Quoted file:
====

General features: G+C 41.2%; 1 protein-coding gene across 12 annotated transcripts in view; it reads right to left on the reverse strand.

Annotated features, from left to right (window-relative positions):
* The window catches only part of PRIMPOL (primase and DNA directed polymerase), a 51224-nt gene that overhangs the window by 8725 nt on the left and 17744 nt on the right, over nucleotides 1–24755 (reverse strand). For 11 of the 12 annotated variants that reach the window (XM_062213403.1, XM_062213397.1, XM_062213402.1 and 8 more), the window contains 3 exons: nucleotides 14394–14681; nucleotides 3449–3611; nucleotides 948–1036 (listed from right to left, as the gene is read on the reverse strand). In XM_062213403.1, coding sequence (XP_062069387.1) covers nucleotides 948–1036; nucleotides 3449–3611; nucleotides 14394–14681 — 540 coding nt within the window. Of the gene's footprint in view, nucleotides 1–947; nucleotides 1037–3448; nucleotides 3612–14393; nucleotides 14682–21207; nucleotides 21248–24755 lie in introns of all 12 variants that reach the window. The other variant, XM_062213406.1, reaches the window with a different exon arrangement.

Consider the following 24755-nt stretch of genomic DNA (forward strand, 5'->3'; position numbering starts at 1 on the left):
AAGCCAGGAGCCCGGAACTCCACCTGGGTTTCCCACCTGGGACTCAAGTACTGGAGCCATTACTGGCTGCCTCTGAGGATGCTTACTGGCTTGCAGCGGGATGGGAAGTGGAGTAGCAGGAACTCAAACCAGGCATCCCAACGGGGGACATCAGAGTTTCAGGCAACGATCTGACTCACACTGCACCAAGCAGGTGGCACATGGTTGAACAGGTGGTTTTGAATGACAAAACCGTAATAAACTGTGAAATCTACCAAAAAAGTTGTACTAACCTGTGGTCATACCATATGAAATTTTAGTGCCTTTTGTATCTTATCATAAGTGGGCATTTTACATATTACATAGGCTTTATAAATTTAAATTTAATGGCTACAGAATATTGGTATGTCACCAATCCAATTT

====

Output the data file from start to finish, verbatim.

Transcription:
General features: G+C 41.2%; 1 protein-coding gene across 12 annotated transcripts in view; it reads right to left on the reverse strand.

Annotated features, from left to right (window-relative positions):
* The window catches only part of PRIMPOL (primase and DNA directed polymerase), a 51224-nt gene that overhangs the window by 8725 nt on the left and 17744 nt on the right, over nucleotides 1–24755 (reverse strand). For 11 of the 12 annotated variants that reach the window (XM_062213403.1, XM_062213397.1, XM_062213402.1 and 8 more), the window contains 3 exons: nucleotides 14394–14681; nucleotides 3449–3611; nucleotides 948–1036 (listed from right to left, as the gene is read on the reverse strand). In XM_062213403.1, coding sequence (XP_062069387.1) covers nucleotides 948–1036; nucleotides 3449–3611; nucleotides 14394–14681 — 540 coding nt within the window. Of the gene's footprint in view, nucleotides 1–947; nucleotides 1037–3448; nucleotides 3612–14393; nucleotides 14682–21207; nucleotides 21248–24755 lie in introns of all 12 variants that reach the window. The other variant, XM_062213406.1, reaches the window with a different exon arrangement.

Consider the following 24755-nt stretch of genomic DNA (forward strand, 5'->3'; position numbering starts at 1 on the left):
AAGCCAGGAGCCCGGAACTCCACCTGGGTTTCCCACCTGGGACTCAAGTACTGGAGCCATTACTGGCTGCCTCTGAGGATGCTTACTGGCTTGCAGCGGGATGGGAAGTGGAGTAGCAGGAACTCAAACCAGGCATCCCAACGGGGGACATCAGAGTTTCAGGCAACGATCTGACTCACACTGCACCAAGCAGGTGGCACATGGTTGAACAGGTGGTTTTGAATGACAAAACCGTAATAAACTGTGAAATCTACCAAAAAAGTTGTACTAACCTGTGGTCATACCATATGAAATTTTAGTGCCTTTTGTATCTTATCATAAGTGGGCATTTTACATATTACATAGGCTTTATAAATTTAAATTTAATGGCTACAGAATATTGGTATGTCACCAATCCAATTT